Omission of Radiotherapy after surgery may reduce survival in advanced Oral Cancer: JAMA
While primary surgical resection remains the mainstay of cancer management in patients with oral squamous cell cancers (OSCCs), recurrence rates are high in the setting of adverse pathologic features. Adjuvant postoperative radiotherapy (PORT) is therefore critical to improving oncologic outcomes. Nevertheless, many patients may refuse PORT, not be offered PORT, or receive suboptimal dosing. The study carried out by Musaddiq Awan and team aimed to identify factors associated with PORT omission in patients with advanced stage OSCCs and evaluate its effect on survival.
The 2015 participant user file from the National Cancer Database (NCDB) was analyzed. Patients with standard keratinizing OSCC who underwent up-front definitive surgery were included. To obtain a homogenous cohort with unambiguous pathological indications for PORT, patients with pathological stage III or IV OSCC were included. Patients with pathological T1-2N1 disease were excluded.
A total of 89,402 patients diagnosed with OSCC were identified, of whom 7084 patients met inclusion criteria. All patients had American Joint Committee on Cancer (AJCC) pathological stage III (n = 820, 12%) or stage IV (n = 6264, 88%) disease.
A total of 2140 patients (30%) did not undergo any PORT. Reasons for omission included: 1614 (76%) for whom PORT was listed as not part of the first course of treatment, 346 (16%) who refused recommended PORT, 103 (5%) for whom PORT was contraindicated owing to patient risk factors, and 68 (3%) for whom radiation was recommended and not given without documented reason.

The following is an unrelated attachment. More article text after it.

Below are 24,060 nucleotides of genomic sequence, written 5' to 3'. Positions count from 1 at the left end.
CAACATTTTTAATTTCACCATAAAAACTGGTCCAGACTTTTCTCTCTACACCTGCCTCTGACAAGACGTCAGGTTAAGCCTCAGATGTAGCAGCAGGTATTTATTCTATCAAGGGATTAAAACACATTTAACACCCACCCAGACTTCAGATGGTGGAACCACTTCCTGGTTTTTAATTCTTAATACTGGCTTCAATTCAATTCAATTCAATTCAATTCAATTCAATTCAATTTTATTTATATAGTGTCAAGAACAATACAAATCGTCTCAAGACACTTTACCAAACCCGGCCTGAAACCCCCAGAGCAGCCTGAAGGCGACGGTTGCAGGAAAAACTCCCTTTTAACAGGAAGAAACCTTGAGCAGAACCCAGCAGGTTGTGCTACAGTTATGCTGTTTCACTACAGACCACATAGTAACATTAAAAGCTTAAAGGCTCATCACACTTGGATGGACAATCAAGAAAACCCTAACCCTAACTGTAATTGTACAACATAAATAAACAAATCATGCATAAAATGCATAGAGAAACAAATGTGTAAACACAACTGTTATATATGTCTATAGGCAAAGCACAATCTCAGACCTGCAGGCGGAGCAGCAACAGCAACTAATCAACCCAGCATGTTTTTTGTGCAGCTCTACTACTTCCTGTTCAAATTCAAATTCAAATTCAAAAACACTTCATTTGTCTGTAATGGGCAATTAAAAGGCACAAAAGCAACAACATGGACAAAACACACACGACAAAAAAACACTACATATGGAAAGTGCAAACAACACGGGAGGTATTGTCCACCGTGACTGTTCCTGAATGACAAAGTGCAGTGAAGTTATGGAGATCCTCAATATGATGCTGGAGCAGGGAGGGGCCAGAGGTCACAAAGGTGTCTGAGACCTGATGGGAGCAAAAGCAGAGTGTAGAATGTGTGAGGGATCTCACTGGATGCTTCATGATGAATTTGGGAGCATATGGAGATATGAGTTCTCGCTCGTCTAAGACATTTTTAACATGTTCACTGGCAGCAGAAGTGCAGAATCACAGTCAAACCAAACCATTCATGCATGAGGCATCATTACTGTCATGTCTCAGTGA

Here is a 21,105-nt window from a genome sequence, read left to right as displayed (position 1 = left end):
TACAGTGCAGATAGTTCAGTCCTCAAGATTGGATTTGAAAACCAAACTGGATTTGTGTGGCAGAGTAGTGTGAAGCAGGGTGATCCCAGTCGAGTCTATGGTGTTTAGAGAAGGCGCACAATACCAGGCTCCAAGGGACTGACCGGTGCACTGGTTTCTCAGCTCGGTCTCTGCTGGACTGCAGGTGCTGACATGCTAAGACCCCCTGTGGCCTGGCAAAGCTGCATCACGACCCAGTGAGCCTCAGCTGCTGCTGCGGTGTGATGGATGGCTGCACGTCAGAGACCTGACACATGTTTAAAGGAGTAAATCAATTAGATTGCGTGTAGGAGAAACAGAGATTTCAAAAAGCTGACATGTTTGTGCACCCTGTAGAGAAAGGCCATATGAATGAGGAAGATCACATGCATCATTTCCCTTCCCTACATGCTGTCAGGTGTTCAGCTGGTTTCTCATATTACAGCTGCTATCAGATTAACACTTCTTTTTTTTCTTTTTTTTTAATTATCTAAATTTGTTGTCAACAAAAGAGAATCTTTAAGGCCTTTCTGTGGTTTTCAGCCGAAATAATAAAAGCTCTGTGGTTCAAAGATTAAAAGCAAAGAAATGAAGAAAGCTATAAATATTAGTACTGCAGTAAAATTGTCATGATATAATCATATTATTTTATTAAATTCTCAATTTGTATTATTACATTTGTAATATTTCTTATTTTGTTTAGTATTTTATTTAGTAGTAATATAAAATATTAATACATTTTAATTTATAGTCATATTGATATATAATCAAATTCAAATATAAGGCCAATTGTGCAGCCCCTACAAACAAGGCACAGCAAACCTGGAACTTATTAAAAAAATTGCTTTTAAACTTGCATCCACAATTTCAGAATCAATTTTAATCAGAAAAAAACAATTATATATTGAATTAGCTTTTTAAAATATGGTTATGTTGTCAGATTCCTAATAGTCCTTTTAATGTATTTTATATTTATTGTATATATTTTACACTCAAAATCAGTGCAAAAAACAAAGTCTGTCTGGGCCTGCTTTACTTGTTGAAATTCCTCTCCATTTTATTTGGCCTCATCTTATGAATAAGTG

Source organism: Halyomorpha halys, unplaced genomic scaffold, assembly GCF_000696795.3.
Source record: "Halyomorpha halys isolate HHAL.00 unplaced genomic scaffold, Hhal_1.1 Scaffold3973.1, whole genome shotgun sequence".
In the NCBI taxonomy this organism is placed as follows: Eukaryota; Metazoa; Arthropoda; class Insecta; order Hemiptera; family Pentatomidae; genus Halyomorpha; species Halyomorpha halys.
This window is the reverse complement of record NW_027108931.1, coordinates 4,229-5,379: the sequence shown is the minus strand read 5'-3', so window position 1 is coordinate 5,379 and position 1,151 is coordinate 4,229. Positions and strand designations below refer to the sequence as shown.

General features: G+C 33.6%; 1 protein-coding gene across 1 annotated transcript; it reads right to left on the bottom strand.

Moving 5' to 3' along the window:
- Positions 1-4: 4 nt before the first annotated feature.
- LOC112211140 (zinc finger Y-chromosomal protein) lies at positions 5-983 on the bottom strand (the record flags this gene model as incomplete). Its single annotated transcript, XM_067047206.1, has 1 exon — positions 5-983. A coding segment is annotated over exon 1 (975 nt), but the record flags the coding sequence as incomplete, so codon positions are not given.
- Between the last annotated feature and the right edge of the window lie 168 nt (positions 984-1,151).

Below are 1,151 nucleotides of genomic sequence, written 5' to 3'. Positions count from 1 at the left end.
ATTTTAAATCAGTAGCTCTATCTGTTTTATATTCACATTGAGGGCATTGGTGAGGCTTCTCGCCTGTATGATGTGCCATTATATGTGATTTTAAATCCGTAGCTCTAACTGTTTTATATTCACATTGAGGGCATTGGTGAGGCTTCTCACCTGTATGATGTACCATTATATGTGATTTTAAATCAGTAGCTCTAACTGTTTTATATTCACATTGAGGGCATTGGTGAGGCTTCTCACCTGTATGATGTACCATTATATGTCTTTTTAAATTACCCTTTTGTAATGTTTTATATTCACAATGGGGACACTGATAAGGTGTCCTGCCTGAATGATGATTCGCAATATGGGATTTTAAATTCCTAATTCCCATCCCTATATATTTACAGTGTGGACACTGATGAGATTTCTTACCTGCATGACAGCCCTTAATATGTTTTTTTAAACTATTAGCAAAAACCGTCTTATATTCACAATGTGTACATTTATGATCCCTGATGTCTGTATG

For analysis, 56 Gy or lower was considered incomplete total PORT dosing. Receipt of PORT higher than 56 Gy as compared with no PORT was significantly associated with improved overall survival in every age category when adjusting for relevant covariates. Despite this, PORT omission increased for each decade from 60 to 90 years. Age younger than 65 years and distance less than 25 miles from the treatment facility were the most significant sociodemographic factors associated with receipt of PORT.
Nearly one-third of patients included in this study, and more than 40% of patients older than 70 years, did not receive PORT despite clear National Comprehensive Cancer Network recommendations. Importantly, this omission was associated with decreased survival in every age category. While the addition of PORT adds treatment-related morbidity and requires an individualized informed risk and benefit assessment, there appears to be substantial, and possibly preventable, mortality related to PORT omission.
While PORT omission was associated with decreased survival, it is important to recognize that its usage may be a surrogate for differences in access to care. Omission of PORT in the present study was associated with older age and distance from the treatment facility. Omission may therefore be related to the extended duration of current PORT regimens (6-7 weeks) combined with long travel distances and physical challenges related to advancing age. These factors could serve as targets for further investigation with potential interventions focusing on education, accessibility, and care coordination.
This study suggested that PORT is inappropriately omitted in a large portion of patients with advanced-stage OSCC, and this omission is associated with reduced patient survival and requires further investigation.